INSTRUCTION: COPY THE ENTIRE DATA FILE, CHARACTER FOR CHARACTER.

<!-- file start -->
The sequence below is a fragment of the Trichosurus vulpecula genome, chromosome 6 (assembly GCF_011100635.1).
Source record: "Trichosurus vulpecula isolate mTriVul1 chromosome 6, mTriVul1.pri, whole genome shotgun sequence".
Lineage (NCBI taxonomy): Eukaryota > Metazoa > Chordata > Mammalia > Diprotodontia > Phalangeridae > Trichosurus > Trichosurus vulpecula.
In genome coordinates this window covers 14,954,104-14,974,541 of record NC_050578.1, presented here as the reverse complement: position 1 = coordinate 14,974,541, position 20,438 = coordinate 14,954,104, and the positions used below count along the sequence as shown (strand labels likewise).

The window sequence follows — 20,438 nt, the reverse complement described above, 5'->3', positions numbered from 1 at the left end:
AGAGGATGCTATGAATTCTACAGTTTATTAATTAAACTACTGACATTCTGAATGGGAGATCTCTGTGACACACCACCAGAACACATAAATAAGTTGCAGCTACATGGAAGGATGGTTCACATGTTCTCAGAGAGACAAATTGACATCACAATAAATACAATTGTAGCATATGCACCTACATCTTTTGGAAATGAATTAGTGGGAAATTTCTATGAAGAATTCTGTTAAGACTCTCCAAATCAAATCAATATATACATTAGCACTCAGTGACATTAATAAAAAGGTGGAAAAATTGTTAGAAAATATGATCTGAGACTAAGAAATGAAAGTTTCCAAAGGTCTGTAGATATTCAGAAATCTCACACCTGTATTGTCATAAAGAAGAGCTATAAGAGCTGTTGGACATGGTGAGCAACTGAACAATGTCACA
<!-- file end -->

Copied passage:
The sequence below is a fragment of the Trichosurus vulpecula genome, chromosome 6 (assembly GCF_011100635.1).
Source record: "Trichosurus vulpecula isolate mTriVul1 chromosome 6, mTriVul1.pri, whole genome shotgun sequence".
Lineage (NCBI taxonomy): Eukaryota > Metazoa > Chordata > Mammalia > Diprotodontia > Phalangeridae > Trichosurus > Trichosurus vulpecula.
In genome coordinates this window covers 14,954,104-14,974,541 of record NC_050578.1, presented here as the reverse complement: position 1 = coordinate 14,974,541, position 20,438 = coordinate 14,954,104, and the positions used below count along the sequence as shown (strand labels likewise).

The window sequence follows — 20,438 nt, the reverse complement described above, 5'->3', positions numbered from 1 at the left end:
AGAGGATGCTATGAATTCTACAGTTTATTAATTAAACTACTGACATTCTGAATGGGAGATCTCTGTGACACACCACCAGAACACATAAATAAGTTGCAGCTACATGGAAGGATGGTTCACATGTTCTCAGAGAGACAAATTGACATCACAATAAATACAATTGTAGCATATGCACCTACATCTTTTGGAAATGAATTAGTGGGAAATTTCTATGAAGAATTCTGTTAAGACTCTCCAAATCAAATCAATATATACATTAGCACTCAGTGACATTAATAAAAAGGTGGAAAAATTGTTAGAAAATATGATCTGAGACTAAGAAATGAAAGTTTCCAAAGGTCTGTAGATATTCAGAAATCTCACACCTGTATTGTCATAAAGAAGAGCTATAAGAGCTGTTGGACATGGTGAGCAACTGAACAATGTCACA